In discussing the growing importance of the cislunar service area, Bob says, “People are just learning: What is cislunar? And what is that to do with the Moon? And is there a real commercial opportunity outside what the government is doing? And within the last six months — particularly what we've experienced — the answer is yes, and there is real excitement about bypassing what would be low Earth orbit and going deeper.”

 

To learn more about CommStar Space Communications, visit https://commstar.space/

 

Introductory and closing music: Paint the Sky by Hans Atom © Copyright 2015, licensed under a Creative Commons Attribution (3.0) license. http://dig.ccmixter.org/files/hansatom/50718 Ft: Miss Judged

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Daniel Lockney – NASA Technology Transfer Program

July 14, 2021 @ 10:07 am

In this episode:

We meet Daniel Lockney, the Technology Transfer Program executive at NASA Headquarters in Washington, D.C. NASA has a long history of finding new and innovative uses for its space and aeronautical technologies, and Lockney is the agency’s leading authority on those technologies and their practical applications on Earth. 

 

Daniel is responsible for agency-level management of NASA intellectual property and the transfer of NASA technology to the public. In this role, Lockney oversees policy, strategy, resources, and direction for the agency’s technology commercialization efforts.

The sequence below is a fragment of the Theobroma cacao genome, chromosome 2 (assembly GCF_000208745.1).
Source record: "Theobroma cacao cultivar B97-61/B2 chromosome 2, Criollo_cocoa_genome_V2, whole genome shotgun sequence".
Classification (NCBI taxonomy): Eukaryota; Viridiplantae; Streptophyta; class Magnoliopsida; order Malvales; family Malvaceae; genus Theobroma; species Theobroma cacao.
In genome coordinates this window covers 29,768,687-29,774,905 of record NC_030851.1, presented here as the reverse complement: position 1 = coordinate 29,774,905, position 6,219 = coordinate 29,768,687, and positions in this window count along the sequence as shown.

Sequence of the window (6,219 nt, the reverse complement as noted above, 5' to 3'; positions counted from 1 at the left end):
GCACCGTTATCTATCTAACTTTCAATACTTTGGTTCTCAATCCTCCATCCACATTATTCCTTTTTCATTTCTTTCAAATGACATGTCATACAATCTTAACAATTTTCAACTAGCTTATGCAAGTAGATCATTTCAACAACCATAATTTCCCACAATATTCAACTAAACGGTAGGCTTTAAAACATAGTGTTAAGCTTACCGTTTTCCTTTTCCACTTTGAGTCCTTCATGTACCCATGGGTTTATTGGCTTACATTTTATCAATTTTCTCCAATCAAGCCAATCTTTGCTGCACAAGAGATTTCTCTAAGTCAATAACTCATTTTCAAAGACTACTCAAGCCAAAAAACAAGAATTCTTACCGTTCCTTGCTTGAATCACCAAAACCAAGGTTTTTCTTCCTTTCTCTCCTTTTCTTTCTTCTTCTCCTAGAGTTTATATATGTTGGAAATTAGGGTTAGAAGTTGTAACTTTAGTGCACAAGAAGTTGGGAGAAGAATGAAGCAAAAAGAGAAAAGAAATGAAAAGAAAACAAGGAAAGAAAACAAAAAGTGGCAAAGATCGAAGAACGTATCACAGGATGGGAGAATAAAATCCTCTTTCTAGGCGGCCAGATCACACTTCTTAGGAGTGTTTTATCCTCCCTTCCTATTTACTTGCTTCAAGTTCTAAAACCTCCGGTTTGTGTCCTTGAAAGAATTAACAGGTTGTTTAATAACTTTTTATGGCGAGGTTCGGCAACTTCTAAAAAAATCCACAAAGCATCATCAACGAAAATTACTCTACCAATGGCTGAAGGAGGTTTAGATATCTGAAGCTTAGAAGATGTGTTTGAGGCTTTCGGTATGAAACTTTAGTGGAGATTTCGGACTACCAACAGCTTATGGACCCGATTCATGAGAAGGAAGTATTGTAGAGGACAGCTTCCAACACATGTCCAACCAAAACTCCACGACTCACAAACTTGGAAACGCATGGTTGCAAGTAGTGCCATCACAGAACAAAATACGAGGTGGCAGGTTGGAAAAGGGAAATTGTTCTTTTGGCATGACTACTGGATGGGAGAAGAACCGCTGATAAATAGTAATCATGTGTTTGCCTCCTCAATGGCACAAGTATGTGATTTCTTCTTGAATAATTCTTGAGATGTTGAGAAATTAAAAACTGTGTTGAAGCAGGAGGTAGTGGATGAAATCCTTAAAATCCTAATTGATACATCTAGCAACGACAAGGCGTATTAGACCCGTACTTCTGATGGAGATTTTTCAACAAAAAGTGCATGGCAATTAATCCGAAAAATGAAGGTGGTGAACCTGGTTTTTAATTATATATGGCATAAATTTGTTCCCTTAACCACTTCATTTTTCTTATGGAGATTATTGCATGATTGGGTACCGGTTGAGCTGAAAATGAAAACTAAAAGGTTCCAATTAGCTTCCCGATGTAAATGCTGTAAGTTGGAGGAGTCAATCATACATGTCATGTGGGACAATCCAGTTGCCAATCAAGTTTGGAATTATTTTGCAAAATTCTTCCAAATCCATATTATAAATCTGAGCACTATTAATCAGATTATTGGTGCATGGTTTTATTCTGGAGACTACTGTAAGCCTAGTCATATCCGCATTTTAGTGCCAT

In our conversation, Lockney explains how the Technology Transfer office bridges the gap between space technology and our needs on Earth, how space technology impacts Earth’s economy, and some of the most interesting secondary applications of space technologies he’s seen.

 

Describing the significant uptick in commercial applications of NASA-developed technologies, Daniel says, “Over the past decade, a quintupling of the amount of commercialization we've typically seen from NASA... Our patent licensing is through the roof. You know, we used to average about 20, 25 patents licensed per year — now we're hitting 150 to 175 easily.”

 

To learn more about the Technology Transfer Program at NASA, visit https://technology.nasa.gov.

 

Introductory and closing music: Paint the Sky by Hans Atom © Copyright 2015, licensed under a Creative Commons Attribution (3.0) license. http://dig.ccmixter.org/files/hansatom/50718 Ft: Miss Judged